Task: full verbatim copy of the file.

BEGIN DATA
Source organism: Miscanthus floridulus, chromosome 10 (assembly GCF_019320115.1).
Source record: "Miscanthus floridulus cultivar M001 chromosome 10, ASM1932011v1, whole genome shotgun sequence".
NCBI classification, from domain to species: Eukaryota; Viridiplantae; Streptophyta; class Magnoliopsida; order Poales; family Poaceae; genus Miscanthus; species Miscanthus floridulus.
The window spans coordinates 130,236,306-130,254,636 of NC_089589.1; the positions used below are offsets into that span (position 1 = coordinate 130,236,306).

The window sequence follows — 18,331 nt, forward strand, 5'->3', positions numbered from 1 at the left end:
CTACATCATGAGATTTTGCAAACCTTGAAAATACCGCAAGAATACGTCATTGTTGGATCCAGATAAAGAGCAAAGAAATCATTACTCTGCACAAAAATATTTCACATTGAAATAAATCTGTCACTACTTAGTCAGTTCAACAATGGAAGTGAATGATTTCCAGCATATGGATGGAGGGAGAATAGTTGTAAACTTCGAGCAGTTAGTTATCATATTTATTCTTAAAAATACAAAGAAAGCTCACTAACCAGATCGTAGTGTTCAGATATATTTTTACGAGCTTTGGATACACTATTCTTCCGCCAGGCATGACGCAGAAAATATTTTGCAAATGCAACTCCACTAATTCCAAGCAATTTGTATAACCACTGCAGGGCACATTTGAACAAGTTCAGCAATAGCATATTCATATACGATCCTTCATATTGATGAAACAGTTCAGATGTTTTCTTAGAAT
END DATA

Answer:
Source organism: Miscanthus floridulus, chromosome 10 (assembly GCF_019320115.1).
Source record: "Miscanthus floridulus cultivar M001 chromosome 10, ASM1932011v1, whole genome shotgun sequence".
NCBI classification, from domain to species: Eukaryota; Viridiplantae; Streptophyta; class Magnoliopsida; order Poales; family Poaceae; genus Miscanthus; species Miscanthus floridulus.
The window spans coordinates 130,236,306-130,254,636 of NC_089589.1; the positions used below are offsets into that span (position 1 = coordinate 130,236,306).

The window sequence follows — 18,331 nt, forward strand, 5'->3', positions numbered from 1 at the left end:
CTACATCATGAGATTTTGCAAACCTTGAAAATACCGCAAGAATACGTCATTGTTGGATCCAGATAAAGAGCAAAGAAATCATTACTCTGCACAAAAATATTTCACATTGAAATAAATCTGTCACTACTTAGTCAGTTCAACAATGGAAGTGAATGATTTCCAGCATATGGATGGAGGGAGAATAGTTGTAAACTTCGAGCAGTTAGTTATCATATTTATTCTTAAAAATACAAAGAAAGCTCACTAACCAGATCGTAGTGTTCAGATATATTTTTACGAGCTTTGGATACACTATTCTTCCGCCAGGCATGACGCAGAAAATATTTTGCAAATGCAACTCCACTAATTCCAAGCAATTTGTATAACCACTGCAGGGCACATTTGAACAAGTTCAGCAATAGCATATTCATATACGATCCTTCATATTGATGAAACAGTTCAGATGTTTTCTTAGAAT